Wear Your Customers’ Shoes Before Your Corporate Hat

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Your customers are smart. Generic promotions and outright sales pitches get ignored or deleted. Or worse, customers recognize when claims are exaggerated, full of buzzwords or downright false. Trust in your brand suffers. You lose the opportunity to engage with them before you even begin.

It’s easy to fall into the trap of pushing product information out to the market. You spend countless hours perfecting your differentiators, setting up campaigns and tracking metrics. Your messaging is full of acronyms and flowery language. You are trying to curb the claims of the competition (without resorting to “Everyone else says they can do it, but we are the only ones that can!”).

Your customers are human. You should talk to them as such. You should understand their challenges and their vernacular, from both a macro and micro level, and then connect the dots back to your product or service. Tailor the message. Build trust before you sell. Resist the urge to one-up your competition when it’s not founded on a customer-first mentality.

Let me explain.

There are five key steps to connecting with your customers first to build trust in your brand.

1. Listen to understand, not to respond.

Before you say “I can’t believe she’s telling me to listen to my customers,” hear me out. How many times have you been sitting in a corporate meeting thinking about what question you should ask to be visible, give yourself credibility or steer someone toward a certain way of thinking? In doing so, chances are you’ve completely missed something valuable in their point of view.

To truly listen, you must do as little talking as possible. Do not steer the conversation. Always ask open-ended questions. Who? What? Where? Why? How? And the most important point of all – you will never know the answer to a question if you don’t ask. Find a way to connect to your customers in a meaningful way. Do it often – especially in my industry where things change constantly.

2. Apply design thinking concepts to your approach.

The concept of design thinking is grounded in product development. But I would argue that you can apply those same concepts to your role as marketing professionals. Empathize with your customers without mentioning your product or service. Understand the challenges from both a micro level (their specific role, the nuances of their organization, their own customers) and a macro level (the industry trends impacting them, regulations, competition). Really get to know them. Once you have defined the problem (from their point of view), engage them in the solution – which now brings me to the third step.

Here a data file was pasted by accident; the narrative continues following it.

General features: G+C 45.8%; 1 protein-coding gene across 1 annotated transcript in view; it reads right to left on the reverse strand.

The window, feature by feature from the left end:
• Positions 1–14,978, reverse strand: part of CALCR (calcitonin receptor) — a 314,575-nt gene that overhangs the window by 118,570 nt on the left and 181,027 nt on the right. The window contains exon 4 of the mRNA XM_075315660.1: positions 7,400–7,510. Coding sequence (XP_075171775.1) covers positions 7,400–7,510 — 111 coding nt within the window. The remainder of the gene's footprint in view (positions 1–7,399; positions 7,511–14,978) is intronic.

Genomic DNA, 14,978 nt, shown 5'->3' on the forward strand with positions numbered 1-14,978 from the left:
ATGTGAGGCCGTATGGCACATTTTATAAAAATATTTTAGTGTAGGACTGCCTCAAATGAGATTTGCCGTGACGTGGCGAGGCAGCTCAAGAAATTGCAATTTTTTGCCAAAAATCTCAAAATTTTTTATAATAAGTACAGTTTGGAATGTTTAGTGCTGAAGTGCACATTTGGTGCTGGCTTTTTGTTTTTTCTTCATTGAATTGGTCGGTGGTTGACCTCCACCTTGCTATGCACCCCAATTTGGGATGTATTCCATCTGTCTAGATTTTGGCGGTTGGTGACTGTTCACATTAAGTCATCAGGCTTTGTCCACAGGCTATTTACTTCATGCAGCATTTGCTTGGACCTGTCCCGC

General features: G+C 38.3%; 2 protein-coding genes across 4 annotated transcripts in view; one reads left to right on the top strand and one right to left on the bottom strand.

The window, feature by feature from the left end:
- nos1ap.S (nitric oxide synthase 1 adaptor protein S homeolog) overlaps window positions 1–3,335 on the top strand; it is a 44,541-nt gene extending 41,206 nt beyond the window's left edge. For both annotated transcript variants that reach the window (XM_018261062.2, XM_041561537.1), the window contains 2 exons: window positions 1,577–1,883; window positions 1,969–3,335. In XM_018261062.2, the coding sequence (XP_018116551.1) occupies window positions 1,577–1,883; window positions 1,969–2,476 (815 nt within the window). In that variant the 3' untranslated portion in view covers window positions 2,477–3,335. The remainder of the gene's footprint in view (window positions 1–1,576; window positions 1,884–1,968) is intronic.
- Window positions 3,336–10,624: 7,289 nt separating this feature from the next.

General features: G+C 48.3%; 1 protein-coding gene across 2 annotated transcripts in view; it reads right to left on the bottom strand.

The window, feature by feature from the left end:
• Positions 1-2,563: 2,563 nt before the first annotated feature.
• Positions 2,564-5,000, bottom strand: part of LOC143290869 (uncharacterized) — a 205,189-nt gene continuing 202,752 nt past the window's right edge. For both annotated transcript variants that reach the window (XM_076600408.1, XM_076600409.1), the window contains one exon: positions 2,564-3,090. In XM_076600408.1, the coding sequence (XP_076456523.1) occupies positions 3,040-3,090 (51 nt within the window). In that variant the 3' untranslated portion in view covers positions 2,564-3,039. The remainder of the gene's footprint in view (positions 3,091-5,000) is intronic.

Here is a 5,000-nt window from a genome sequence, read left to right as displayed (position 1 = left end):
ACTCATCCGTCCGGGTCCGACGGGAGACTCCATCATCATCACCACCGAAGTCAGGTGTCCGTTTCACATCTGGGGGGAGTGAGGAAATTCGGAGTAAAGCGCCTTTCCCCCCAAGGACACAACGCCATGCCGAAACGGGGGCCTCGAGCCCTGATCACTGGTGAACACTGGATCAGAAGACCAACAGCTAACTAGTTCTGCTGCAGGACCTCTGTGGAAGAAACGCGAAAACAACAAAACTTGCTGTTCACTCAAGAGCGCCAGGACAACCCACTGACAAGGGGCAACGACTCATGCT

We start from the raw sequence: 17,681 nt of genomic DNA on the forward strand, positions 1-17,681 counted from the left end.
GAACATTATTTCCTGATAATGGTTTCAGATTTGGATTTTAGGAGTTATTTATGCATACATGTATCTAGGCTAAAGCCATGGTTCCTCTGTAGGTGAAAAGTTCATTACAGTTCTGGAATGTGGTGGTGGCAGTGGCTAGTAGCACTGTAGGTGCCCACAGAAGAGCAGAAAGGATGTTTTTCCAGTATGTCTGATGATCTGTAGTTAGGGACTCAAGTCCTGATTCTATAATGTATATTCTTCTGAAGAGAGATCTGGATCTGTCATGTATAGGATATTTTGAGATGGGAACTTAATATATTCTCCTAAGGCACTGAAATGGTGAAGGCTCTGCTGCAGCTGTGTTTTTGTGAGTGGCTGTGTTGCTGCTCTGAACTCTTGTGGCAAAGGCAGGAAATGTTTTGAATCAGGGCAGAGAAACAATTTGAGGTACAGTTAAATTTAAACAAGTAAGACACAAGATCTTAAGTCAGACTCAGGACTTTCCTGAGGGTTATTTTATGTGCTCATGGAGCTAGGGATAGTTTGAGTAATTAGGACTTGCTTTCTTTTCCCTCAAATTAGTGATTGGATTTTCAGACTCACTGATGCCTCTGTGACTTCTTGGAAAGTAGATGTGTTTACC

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3. Connect the dots.

Now that you know their challenges, you can put on your corporate hat. How does your product or service solve their problem? Connect the dots between your differentiators to their needs. Let them arrive at the same conclusions you do – or offer new insights you may not have even thought of.

4. Engage and educate.

You’ve engaged with them and they see the value you bring as a potential solution to their challenges. Now the real work begins to build trust in your brand. The key is to continually engage with them by offering relevant content that addresses their needs. You know what they are by now. Show them you are knowledgeable, experienced and would make a good partner.

5. Rise above the competition.

Remember when I said your customers are smart? That they are human? They are. Stay above the fray. Be honest. Be genuine. I’ve seen many marketers try to outdo each other from competing organizations. Once one competitor makes a statement or claim, suddenly everyone is making a similar claim. Is it really true? Hard to say. But it’s obvious what is happening.

My recommendation would be to stay the course and connect back to your customers along the path to building trust. The rest will come.

[“Source-forbes”]